These numbers matter. The PTO proposal is approximately 12,870 days, or at average rates of per diem, $2.9M. And the BOSC is proposing add another $0.5M to buy the unused time back at the end of the year. That amounts to $3,466,499, in our calculations. This proposal also includes a mesmerizing presentation where the Board provides short and long term disability for those who need to be out for more than the 11 days. This proposal provides 60% of the educator’s pay, rather than the 100% sick days and sick bank provide. If you had to be out for 3 months, would you be able to pay your bills and cover your copays and deductibles with 60% of your pay?


The BOSC insists that the tax cap allows for $1.3M for all salary increases in the 2019-2020 school year. To get to that figure, BOSC demands that educators accept a “Site of Service” health insurance overlay (SOS) that limits options for access to certain medical providers. In addition, BOSC insists that educators increase their contributions to the cost of health insurance by 5%. BOSC says that would save the District about $0.3M, dollars which they could add to salary. However, the MEA also had to accept the reduction in days off and the overhaul of sick time.
Based on BOSC proposals, teachers with a family plan for HMO 1500 with the SOS overlay would face a $900 increase, and a family plan with HSA would face a $1200 increase in their insurance costs. Those reductions would be in addition to the sharp reductions in leave time. That leaves teachers behind in terms of wages.

Based on the recommendation of the mediator, Mike Ryan, MEA put together a one-year salary proposal which fell within the $1.3 million cap imposed by the Board of School Committee. This new schedule changed the increments between steps and added an additional step to the salary scale. The first five steps on the salary schedule had a badly needed average increase of $1,700, but pay out $900-1,200 in increased health insurance costs.The other steps on the salary schedule (steps 6-16) averaged only $642. That’s not a lot when measured against four years with no salary increases. But MEA was willing to submit that proposal for a membership vote. BOSC said “no.”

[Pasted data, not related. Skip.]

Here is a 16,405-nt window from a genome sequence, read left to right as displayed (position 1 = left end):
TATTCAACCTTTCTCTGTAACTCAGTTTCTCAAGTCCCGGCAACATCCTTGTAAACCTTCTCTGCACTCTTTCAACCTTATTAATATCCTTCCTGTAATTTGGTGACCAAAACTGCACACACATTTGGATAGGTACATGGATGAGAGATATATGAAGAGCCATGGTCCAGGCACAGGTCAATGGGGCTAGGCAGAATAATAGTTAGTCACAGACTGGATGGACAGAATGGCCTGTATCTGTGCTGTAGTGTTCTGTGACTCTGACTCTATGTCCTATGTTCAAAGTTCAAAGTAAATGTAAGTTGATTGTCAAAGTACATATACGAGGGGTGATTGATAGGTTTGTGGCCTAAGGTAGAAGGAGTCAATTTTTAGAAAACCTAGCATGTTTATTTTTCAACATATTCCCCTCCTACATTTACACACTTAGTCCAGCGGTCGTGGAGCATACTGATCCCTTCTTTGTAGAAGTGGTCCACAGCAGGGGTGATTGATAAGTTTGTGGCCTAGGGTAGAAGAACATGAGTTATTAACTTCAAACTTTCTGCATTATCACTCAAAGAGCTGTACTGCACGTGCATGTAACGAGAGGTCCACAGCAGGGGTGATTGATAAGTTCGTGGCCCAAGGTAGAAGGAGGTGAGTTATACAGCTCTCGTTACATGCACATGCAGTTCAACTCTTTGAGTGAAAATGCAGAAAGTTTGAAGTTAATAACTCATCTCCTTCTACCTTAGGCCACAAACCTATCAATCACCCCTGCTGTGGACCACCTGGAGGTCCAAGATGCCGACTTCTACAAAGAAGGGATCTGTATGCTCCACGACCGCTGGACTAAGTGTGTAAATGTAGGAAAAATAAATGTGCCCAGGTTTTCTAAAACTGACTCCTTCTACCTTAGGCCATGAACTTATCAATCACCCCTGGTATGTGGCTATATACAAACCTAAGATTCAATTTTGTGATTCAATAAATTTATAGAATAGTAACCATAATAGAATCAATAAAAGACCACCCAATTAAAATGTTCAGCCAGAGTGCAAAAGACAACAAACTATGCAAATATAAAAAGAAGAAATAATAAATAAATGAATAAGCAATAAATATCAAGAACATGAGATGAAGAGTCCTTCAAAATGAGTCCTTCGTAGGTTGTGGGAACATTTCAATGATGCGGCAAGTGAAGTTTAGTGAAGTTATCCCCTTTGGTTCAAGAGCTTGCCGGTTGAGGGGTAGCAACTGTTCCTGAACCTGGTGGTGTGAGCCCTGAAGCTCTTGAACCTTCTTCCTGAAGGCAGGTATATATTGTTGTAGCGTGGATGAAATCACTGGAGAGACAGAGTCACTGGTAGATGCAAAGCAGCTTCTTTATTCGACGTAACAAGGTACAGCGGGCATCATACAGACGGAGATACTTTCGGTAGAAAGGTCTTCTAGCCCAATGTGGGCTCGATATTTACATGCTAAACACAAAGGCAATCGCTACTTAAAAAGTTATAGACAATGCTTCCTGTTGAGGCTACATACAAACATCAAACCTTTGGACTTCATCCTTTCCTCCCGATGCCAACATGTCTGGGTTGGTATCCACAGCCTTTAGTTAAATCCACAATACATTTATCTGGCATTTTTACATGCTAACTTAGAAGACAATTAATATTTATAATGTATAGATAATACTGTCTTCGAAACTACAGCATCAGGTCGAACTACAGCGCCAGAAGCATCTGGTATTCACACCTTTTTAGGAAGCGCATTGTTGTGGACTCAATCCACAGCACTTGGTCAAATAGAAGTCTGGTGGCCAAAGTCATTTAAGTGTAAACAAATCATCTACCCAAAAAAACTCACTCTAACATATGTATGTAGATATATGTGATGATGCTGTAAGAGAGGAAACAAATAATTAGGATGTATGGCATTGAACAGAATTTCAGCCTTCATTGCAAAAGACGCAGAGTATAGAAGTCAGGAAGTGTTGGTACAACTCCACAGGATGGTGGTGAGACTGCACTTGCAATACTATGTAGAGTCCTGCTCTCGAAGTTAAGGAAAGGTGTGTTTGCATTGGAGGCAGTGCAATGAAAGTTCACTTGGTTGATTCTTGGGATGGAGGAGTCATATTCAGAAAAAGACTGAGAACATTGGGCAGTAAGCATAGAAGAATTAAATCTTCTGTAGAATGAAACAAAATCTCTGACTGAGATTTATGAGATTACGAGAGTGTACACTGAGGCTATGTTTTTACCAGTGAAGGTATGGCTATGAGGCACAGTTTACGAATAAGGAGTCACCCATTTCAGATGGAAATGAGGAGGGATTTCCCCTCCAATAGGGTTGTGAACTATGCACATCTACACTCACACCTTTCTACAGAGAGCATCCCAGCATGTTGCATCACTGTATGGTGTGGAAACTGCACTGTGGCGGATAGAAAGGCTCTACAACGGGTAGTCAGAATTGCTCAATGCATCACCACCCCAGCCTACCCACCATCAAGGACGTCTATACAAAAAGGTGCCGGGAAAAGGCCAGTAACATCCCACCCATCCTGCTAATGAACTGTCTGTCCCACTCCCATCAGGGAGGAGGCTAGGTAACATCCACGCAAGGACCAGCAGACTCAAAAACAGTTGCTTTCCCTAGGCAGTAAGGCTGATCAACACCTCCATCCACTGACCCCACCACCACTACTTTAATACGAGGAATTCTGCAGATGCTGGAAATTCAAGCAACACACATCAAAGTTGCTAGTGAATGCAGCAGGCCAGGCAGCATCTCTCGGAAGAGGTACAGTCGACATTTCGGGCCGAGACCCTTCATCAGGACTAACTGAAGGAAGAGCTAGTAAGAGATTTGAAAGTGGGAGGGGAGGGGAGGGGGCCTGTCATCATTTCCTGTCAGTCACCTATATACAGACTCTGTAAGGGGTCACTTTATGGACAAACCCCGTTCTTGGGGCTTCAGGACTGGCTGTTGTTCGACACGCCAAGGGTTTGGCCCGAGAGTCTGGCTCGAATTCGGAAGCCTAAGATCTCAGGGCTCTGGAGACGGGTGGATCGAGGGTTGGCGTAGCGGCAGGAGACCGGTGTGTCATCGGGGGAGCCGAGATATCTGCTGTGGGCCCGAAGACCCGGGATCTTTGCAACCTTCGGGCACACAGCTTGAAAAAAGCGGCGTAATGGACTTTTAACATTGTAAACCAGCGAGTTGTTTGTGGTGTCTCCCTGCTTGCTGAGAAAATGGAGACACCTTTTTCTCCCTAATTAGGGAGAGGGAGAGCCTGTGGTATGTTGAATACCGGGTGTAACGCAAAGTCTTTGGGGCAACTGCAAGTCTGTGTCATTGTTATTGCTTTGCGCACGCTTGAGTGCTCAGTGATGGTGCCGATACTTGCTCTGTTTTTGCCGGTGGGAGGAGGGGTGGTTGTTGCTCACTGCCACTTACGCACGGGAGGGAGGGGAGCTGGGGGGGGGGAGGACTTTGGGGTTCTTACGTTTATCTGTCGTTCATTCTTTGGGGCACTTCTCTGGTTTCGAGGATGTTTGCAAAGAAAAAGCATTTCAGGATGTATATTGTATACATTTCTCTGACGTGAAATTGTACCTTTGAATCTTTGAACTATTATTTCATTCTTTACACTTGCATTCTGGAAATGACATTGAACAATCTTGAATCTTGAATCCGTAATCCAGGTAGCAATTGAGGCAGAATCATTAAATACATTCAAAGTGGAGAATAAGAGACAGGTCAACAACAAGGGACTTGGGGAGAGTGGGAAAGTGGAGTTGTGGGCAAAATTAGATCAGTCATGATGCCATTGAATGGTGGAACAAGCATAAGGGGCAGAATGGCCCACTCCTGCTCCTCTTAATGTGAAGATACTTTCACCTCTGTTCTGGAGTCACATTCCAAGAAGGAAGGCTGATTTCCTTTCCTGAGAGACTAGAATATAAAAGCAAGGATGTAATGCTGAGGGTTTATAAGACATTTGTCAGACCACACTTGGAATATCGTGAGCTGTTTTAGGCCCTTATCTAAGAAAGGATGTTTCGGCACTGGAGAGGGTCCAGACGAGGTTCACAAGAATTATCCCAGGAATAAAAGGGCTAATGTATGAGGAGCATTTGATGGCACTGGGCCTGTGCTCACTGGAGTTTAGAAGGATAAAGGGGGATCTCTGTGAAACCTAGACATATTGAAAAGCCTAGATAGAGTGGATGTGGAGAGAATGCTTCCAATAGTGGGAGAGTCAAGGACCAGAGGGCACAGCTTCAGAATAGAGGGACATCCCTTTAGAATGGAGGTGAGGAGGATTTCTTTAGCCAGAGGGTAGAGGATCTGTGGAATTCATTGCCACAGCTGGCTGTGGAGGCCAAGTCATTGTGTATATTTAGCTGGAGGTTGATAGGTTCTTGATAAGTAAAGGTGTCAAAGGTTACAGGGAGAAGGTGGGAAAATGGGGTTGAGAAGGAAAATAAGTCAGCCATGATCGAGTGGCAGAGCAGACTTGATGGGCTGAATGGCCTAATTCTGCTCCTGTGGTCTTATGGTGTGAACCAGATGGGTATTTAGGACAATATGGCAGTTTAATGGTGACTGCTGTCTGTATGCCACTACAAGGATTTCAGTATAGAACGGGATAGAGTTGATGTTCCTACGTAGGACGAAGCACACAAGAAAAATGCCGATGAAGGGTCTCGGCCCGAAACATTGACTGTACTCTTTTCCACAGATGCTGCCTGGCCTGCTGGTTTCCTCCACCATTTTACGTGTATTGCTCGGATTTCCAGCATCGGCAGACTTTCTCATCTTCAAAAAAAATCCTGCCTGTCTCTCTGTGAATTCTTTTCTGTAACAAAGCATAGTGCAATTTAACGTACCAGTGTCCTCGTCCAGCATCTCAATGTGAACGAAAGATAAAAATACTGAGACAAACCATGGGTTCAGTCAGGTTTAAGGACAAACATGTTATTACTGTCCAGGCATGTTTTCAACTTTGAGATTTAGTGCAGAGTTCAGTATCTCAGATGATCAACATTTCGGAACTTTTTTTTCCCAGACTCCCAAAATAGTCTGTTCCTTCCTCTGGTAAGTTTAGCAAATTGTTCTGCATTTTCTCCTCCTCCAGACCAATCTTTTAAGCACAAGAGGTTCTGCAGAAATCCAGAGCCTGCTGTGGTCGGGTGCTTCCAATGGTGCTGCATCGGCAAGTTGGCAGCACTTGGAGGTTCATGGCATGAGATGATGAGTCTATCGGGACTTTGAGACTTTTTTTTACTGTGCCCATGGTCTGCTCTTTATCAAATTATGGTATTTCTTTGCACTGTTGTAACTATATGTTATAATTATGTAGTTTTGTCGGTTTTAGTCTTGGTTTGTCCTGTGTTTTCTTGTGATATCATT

Their original proposal, the one we waited from June to November for, proposed increasing from the 15 steps we have now to 24 steps! It spread the money so thin, no one who lost money over time because of frozen steps would have recovered their due. In many cases, the educator would have ended up on the correct step, but making less money than they do now. This would not cover the increase in health insurance, or the cost of the PTO proposals. And those people would have had frozen money until the step schedule caught up with them. (Remember last year, when the Board wanted a facilitator, and MEA didn’t feel we were at that point? Now we were at that point, needed to have more meetings, and the Board committee purports that a mediator means impasse, so no meetings.)

MEA has been trying to address issues identified in Manchester’s Education Benchmarks: Using data to map a pathway to success, September 2014 by the New Hampshire Center for Public Policy Studies (NHCPPS) by fighting for smaller class sizes, which will help the achievement gap facing Manchester minority and poor students. The BOSC rejected and refuses to discuss class size with MEA.

MEA has been fighting for more wrap around services for students suffering from the effects of trauma, poverty and the opioid crisis, MEA proposed that guidance counselors have no more than a total of 325 students and to implement the American Counseling Association standards for school counselor student loads. MEA proposed joint committees to explore and to review special education caseloads and case management responsibilities at all educational levels; to review behavior response strategies and programs, including CPI and Restorative Justice practices; to review the Unified Arts caseloads in grades Pre-12; to review the current number of children identified with Autism Spectrum Disorder, grades Pre-12 and conduct a longitudinal study to determine the potential, long-range needs of children with this disorder. These were all agreed to be important points by the SUperintendent and his team. The Board did not agree.